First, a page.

— Echo. Like Sestak's, this ad by Jerry Brown's campaign in the California gubernatorial race used the candidate's own words as a devastating weapon. In fact, there's no narration — just side-by-side footage of Republican gubernatorial candidate Meg Whitman and Republican Gov. Arnold Schwarzenegger using virtual identical lines. The ad gave Brown, the Democrat, a powerful theme that resonated with voters: The notion that Whitman wasn't the bold outsider who could shake up government, but rather an imitation of an unpopular governor who presided over the current mess.
After this ad, Brown never lost his lead. He won by a seven-point margin.
— Dead Aim. West Virginia Gov. Joe Manchin, a Democrat, was in a tight race with Republican John Raese for an open Senate seat, so Manchin came out shooting. He was personally popular, but he had trouble countering the GOP argument that as a senator, he would simply be another cog in the Democratic machine in Washington. So Manchin decided to show his independence with a rifle.
Dressed in casual clothes in a West Virginia field, Manchin fired at the Democrats' cap-and-trade bill, which was tacked to a tree. A perfect hit — on the paper target, and with voters. The ad helped turn the tide in the race, which Manchin eventually won by seven points despite a strong Republican wave.
But Not All Ads Hit Their Targets
Some of the spots didn't work the way their sponsors hoped:
— "I am not a witch." For a brief moment following her stunning primary upset in the Delaware Senate Republican primary, Christine O'Donnell might have persuaded skeptical voters she was qualified for the Senate. But in this ad, she chose to stand in front of a dark background and open with the line, "I am not a witch."
Instead of redefining herself as a substantive candidate, she reminded voters of her strange remarks on Bill Maher's TV show. In one fell swoop, she reminded people about why she had gotten off to a bad start to begin with, and, more importantly, she squandered an opportunity to redefine herself in a substantive way that appealed to Democrats and moderate Republicans.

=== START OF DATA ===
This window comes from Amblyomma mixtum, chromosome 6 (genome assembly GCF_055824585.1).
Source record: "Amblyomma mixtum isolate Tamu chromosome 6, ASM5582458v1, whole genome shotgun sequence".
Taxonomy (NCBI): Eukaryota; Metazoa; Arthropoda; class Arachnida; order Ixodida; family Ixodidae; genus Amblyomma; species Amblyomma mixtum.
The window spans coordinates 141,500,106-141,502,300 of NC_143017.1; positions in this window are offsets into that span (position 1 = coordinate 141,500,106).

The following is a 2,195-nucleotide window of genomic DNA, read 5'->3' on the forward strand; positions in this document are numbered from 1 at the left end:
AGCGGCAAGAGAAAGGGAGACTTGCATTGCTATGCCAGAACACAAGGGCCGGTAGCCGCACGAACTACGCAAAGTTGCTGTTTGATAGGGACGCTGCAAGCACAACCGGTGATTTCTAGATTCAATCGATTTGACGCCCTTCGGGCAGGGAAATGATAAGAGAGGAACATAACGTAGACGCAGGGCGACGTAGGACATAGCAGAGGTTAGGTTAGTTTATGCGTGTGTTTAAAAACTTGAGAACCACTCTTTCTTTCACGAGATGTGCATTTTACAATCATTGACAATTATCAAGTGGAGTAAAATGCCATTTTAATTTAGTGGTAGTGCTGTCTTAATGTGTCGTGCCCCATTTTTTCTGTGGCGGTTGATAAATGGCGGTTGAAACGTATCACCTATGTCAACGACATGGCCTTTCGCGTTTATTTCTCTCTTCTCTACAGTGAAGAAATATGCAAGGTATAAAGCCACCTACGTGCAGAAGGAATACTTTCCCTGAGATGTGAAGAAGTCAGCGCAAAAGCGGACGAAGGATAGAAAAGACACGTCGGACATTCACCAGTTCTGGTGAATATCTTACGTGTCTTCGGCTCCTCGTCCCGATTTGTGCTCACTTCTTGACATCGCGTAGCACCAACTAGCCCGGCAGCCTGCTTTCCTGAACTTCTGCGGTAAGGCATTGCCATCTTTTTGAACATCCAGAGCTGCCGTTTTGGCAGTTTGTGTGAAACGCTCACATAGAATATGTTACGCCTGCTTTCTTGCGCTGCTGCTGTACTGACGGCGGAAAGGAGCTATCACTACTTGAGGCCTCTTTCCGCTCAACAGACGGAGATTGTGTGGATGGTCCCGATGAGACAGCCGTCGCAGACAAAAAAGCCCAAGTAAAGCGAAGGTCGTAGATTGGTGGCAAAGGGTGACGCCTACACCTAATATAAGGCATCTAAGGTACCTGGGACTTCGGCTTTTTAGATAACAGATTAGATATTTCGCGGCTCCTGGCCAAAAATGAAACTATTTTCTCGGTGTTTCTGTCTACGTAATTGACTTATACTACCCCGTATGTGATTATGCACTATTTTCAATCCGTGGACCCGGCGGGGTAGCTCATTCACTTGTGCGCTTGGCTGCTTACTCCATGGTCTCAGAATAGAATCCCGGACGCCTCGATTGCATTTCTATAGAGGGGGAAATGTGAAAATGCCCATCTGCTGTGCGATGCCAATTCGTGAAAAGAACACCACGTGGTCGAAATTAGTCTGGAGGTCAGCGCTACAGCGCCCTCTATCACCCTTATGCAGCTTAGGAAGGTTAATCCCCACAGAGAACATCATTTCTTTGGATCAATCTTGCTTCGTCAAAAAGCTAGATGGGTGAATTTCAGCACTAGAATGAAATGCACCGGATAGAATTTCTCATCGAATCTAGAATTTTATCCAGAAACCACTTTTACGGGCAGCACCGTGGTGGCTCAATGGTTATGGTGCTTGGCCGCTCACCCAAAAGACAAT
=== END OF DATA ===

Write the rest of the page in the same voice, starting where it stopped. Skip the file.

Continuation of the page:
She ended up losing the race by 16 points.
— "Taliban Dan." This ad was so embarrassing that the campaign of Rep. Alan Grayson, D-Fla., took it off YouTube within days of its unveiling. The ad charged that Grayson's opponent, Republican Daniel Webster, wanted "to impose his radical fundamentalism on us," including an attempt to "deny battered women medical care and the right to divorce their abusers." It ended with the tagline, "Taliban Daniel Webster. Hands off our bodies. And our laws."
The ad made some incorrect claims and it singlehandedly jolted the Webster campaign to life after a slow start. Grayson lost by 18 points.
— "Aqua Buddha." This one, an ad called Why?, torpedoed any chance that Democrat Jack Conway had of defeating Republican Rand Paul for an open Senate seat in Kentucky. The ad focused on an incident from Paul's college days that had caused Paul's campaign some embarrassment.
In it, a narrator intoned, "Why was Rand Paul a member of a secret society that caled the Holy Bible a hoax and was banned for mocking Christianity and Christ? Why did Rand Paul once tie a woman up and tell her to bow down before a false idol and say his God was 'Aqua Buddha'? ... Why are there so many questions about Rand Paul?"
Even liberals thought the ad was over the top. The New Republic's Jonathan Chait called it "the ugliest, most illiberal political ad of the year" for coming "perilously close to saying that non-belief in Christianity is a disqualification for public office," an idea that Chait called "a pretty sickening premise for a Democratic campaign." On liberal-leaning MSNBC, host Chris Matthews gave Conway a severe grilling over the ad.
A Democrat running for Senate from Kentucky is always going in for a difficult race, but Paul's libertarian views gave Conway an opening, and for a while, the contest was relatively close. But the ad backfired and Paul surged ahead and won by 12 points.
(Louis Jacobson is a staff writer for PolitiFact, which teamed up with NPR this campaign season to produce The Message Machine.)